A. Kidney functions • Kidneys have a number of essential functions:
2. regulate: • fluid balance • electrolyte composition • acid-base balance
4. secrete erythropoietin (a hormone that stimulates RBCproduction)
5. produce calcitriol, the active form of vitamin D, which helps maintain bone homeostasis
B. Kidney structure • Each kidney contains more than 2 million nephrons, the functional unit of the kidney.
Each nephron is composed of several parts: • glomerulus • proximal convoluted tubule (PCT) • loop of Henle • distal convoluted tubule (DCT) • collecting ducts
The glomerulus is the site where filtration of substances in the blood occurs.
Small molecules, electrolytes and water are filtered from the blood into the glomerular filtrate by passing through filtration slits and pores.
Molecules small enough to be filtered include: • amino acids • creatinine • certain drugs • electrolytes • glucose • urea, uric acid • certain vitamins
Substances in the blood greater than 8 nm are retained in the blood, and include: • blood cells • plasma proteins (i.e. albumin) • hormones
The rest of the nephron (PCT, loop of Henle and DCT) is involved with either: • reabsorbing many of these small molecules, electrolytes, and water and transporting them back into the blood
For every 180 liters (47 gallons) of water entering the filtrate each day, 178.5 liters are reabsorbed, leaving only 1.5 liters to be excreted in the urine.
or, secreting other waste products from the blood to the filtrate for removal in urine
The PCT is the site where water, electrolytes (Na1+, Cl1-, and HCO31- ), glucose and amino acids are reabsorbed.
After leaving the PCT, the filtrate travels through the loop of Henle. This is the site of tubular reabsorption of water, Na1+, K1+, Ca2+, Mg2+, Cl1-, and HCO31- .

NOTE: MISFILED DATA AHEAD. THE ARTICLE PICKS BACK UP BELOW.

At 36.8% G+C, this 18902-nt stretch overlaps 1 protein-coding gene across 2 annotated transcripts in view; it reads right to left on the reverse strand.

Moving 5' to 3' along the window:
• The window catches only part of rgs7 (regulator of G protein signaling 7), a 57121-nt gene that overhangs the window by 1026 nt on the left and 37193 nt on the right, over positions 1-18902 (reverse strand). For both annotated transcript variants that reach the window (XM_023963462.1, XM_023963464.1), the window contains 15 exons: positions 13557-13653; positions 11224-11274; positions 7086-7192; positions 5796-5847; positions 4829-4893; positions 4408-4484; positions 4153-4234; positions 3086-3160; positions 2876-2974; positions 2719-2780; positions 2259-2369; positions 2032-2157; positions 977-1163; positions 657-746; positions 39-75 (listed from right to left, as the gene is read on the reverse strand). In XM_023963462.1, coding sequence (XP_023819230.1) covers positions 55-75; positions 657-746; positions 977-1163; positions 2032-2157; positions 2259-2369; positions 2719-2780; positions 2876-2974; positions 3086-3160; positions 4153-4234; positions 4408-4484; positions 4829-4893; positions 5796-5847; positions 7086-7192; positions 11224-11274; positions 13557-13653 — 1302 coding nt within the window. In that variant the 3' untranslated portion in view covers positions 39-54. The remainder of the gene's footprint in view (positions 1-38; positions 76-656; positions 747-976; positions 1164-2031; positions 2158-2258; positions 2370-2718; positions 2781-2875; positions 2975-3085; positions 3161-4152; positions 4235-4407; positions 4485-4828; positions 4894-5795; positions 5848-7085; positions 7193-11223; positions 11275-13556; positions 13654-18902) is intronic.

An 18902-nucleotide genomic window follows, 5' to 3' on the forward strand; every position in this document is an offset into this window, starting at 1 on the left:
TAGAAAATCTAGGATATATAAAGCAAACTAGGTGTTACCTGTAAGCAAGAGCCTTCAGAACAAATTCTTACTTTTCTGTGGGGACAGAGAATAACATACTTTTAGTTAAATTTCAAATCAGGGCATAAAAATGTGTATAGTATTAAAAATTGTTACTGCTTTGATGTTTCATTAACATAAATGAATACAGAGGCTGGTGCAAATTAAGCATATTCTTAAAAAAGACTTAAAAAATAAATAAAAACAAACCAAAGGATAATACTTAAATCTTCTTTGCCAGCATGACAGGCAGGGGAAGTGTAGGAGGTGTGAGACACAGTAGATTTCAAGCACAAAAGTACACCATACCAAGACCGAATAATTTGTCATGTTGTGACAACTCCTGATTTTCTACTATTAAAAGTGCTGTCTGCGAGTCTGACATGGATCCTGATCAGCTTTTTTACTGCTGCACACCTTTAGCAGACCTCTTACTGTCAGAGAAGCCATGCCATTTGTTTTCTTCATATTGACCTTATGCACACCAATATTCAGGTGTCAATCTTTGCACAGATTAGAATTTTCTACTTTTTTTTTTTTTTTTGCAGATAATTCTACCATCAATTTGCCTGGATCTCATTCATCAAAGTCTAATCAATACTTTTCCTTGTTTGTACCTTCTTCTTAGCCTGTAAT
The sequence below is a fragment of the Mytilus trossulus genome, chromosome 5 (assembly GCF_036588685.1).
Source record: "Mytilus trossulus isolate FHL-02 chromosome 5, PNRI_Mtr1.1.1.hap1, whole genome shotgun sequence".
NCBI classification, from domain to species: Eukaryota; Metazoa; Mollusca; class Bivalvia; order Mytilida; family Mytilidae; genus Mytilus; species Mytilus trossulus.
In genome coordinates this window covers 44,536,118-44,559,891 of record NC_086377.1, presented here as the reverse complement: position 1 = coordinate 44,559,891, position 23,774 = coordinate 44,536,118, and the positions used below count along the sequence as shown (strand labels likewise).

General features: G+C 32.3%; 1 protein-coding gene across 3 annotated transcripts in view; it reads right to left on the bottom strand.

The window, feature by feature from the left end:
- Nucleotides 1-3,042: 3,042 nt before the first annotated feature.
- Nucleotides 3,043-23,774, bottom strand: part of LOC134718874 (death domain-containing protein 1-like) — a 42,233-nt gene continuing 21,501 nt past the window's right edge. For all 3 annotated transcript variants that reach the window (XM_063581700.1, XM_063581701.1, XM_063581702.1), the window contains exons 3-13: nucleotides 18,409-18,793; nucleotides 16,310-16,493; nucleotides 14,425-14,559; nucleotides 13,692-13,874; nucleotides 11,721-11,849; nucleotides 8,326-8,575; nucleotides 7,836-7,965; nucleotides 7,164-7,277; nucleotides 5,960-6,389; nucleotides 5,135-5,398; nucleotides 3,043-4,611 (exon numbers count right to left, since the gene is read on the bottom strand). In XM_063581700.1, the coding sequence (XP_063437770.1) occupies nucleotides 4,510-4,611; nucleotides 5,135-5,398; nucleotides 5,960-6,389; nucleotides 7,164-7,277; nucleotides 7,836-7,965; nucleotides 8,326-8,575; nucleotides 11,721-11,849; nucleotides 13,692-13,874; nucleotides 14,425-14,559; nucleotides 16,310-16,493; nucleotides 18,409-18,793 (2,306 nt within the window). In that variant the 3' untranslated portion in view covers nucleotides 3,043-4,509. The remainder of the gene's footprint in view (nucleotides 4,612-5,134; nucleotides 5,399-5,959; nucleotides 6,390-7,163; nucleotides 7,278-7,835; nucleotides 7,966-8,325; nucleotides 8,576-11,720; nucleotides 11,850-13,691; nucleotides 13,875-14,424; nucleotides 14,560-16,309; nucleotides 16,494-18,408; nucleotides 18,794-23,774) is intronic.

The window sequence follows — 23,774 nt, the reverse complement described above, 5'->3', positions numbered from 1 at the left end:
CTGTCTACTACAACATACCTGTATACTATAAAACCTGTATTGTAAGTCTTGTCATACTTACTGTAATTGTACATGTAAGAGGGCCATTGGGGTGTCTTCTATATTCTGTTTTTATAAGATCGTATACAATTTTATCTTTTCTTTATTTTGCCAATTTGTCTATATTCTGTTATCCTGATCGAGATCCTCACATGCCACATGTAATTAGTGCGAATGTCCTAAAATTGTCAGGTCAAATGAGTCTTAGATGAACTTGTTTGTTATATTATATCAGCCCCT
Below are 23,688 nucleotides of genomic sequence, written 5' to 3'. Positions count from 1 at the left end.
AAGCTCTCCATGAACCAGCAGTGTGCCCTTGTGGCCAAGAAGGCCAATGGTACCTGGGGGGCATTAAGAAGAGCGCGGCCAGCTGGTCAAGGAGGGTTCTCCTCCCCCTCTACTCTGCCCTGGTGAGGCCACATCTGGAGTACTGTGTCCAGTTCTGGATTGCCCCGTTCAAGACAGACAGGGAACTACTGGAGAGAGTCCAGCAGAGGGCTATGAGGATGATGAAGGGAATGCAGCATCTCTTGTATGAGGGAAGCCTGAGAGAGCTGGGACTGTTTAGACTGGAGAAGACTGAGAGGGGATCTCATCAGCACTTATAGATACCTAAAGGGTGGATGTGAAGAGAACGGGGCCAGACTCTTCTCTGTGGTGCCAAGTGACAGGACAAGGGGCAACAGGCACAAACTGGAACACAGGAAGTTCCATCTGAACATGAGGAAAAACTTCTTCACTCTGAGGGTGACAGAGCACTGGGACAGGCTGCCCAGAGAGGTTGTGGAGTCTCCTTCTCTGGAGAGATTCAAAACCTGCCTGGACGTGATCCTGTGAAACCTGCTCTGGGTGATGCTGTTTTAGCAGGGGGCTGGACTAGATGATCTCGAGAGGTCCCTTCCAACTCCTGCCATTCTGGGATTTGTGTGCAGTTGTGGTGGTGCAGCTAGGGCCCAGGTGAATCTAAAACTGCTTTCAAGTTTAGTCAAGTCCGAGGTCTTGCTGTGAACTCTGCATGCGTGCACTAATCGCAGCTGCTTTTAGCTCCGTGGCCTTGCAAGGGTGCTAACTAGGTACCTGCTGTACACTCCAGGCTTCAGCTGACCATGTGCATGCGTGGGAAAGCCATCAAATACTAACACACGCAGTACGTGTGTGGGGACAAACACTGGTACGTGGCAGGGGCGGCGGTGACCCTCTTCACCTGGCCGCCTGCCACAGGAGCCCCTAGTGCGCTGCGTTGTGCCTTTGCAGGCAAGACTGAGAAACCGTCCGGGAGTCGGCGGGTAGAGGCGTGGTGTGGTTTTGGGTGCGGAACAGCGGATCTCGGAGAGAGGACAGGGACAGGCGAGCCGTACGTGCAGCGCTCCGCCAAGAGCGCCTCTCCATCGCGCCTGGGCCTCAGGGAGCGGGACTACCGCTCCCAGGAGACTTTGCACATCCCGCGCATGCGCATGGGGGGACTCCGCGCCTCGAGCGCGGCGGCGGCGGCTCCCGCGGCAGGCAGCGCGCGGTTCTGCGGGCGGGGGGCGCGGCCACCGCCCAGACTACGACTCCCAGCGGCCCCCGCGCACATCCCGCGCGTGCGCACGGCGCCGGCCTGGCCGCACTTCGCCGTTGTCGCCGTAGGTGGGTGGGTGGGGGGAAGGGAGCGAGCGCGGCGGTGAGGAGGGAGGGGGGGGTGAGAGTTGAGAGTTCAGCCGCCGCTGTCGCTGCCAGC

Next, the filtrate passes through the DCT. This is the site of tubular reabsorption of most ions including Na1+, K1+, Ca2+, Mg2+, Cl1-, and HCO31-.
The convoluted part of the distal tubule is virtually impermeable to water and urea.
The late distal tubule has a varying permeability to water, depending on the concentration of ADH.
When ADH is elevated, water is reabsorbed. • In the absence of ADH, water is not reabsorbed.
Then the filtrate passes into tubes called collecting ducts where water may be reabsorbed, again dependent on ADH levels.
This is considered a desirable effect in the treatment of the following conditions:
hypertension (HT) • heart failure (HF) • kidney failure • pulmonary edema • liver failure or cirrhosis
The most common way in which diuretics act is by blocking sodiumreabsorption in the nephron, thus sending more of this ion into the urine.
Therefore, blocking the reabsorption of sodium will keep more water in the filtrate.
The more water retained in the filtrate, the greater the volume of urination, or diuresis.
1. Thiazide diuretics • Thiazide diuretics are some of the most widely used of the diuretic drugs.
The site of diuretic action for the thiazide diuretics is the early DCT.
Thiazides are the preferred diuretic in the treatment of HT, mild HF, and certain renal disease (nephrolithiasis, nephrogenic diabetes insipidus).
They cause a greater diuresis than the K1+ sparing diuretics, but a lesser diuresis than the organic acid diuretics.
This results in a mild increase in serum Ca2+ levels, which decreases bone resorption (release of Ca2+ from bone).
They would be recommended for patients at risk of osteoporosis.
The distal tubule is the main site in the nephron for the secretion of K1+ , normally in exchange for Na1+ .
Thiazide diuretics work by inhibiting sodium reabsorptionwhich increases its excretion, along with Cl1- and substantial amounts of water.
Thiazide diuretics include: • chlorothiazide (diuril): 500 mg – 2,000 mg/day for both HT, edema. • Duration: 6 – 12 hours
hydrochlorothiazide (HydroDIURIL, Hydropar, Ezide): • 25 - 50 mg/day for HT • 25 - 100 mg/day for edema • Duration: 6 – 12 hours
This drug is a derivative of chlorothiazide that is more popular than the parent drug.